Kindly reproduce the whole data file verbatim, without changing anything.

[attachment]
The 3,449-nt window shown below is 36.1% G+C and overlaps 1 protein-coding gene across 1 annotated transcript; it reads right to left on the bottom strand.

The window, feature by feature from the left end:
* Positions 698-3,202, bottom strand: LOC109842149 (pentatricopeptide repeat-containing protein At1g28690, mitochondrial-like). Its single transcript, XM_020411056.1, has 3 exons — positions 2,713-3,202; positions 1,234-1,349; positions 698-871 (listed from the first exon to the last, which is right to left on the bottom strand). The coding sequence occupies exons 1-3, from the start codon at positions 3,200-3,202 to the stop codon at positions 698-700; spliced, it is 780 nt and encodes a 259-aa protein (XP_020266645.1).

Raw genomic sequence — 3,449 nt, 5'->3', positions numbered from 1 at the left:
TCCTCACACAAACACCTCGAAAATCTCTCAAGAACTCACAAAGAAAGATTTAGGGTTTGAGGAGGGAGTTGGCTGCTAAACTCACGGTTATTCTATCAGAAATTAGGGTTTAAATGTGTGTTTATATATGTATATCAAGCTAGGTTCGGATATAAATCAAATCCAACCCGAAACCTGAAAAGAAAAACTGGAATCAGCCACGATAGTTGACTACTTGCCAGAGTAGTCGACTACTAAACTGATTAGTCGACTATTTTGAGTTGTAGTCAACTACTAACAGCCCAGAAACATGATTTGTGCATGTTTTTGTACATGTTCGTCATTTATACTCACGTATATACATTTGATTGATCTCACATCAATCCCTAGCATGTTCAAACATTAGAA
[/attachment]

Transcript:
The 3,449-nt window shown below is 36.1% G+C and overlaps 1 protein-coding gene across 1 annotated transcript; it reads right to left on the bottom strand.

The window, feature by feature from the left end:
* Positions 698-3,202, bottom strand: LOC109842149 (pentatricopeptide repeat-containing protein At1g28690, mitochondrial-like). Its single transcript, XM_020411056.1, has 3 exons — positions 2,713-3,202; positions 1,234-1,349; positions 698-871 (listed from the first exon to the last, which is right to left on the bottom strand). The coding sequence occupies exons 1-3, from the start codon at positions 3,200-3,202 to the stop codon at positions 698-700; spliced, it is 780 nt and encodes a 259-aa protein (XP_020266645.1).

Raw genomic sequence — 3,449 nt, 5'->3', positions numbered from 1 at the left:
TCCTCACACAAACACCTCGAAAATCTCTCAAGAACTCACAAAGAAAGATTTAGGGTTTGAGGAGGGAGTTGGCTGCTAAACTCACGGTTATTCTATCAGAAATTAGGGTTTAAATGTGTGTTTATATATGTATATCAAGCTAGGTTCGGATATAAATCAAATCCAACCCGAAACCTGAAAAGAAAAACTGGAATCAGCCACGATAGTTGACTACTTGCCAGAGTAGTCGACTACTAAACTGATTAGTCGACTATTTTGAGTTGTAGTCAACTACTAACAGCCCAGAAACATGATTTGTGCATGTTTTTGTACATGTTCGTCATTTATACTCACGTATATACATTTGATTGATCTCACATCAATCCCTAGCATGTTCAAACATTAGAA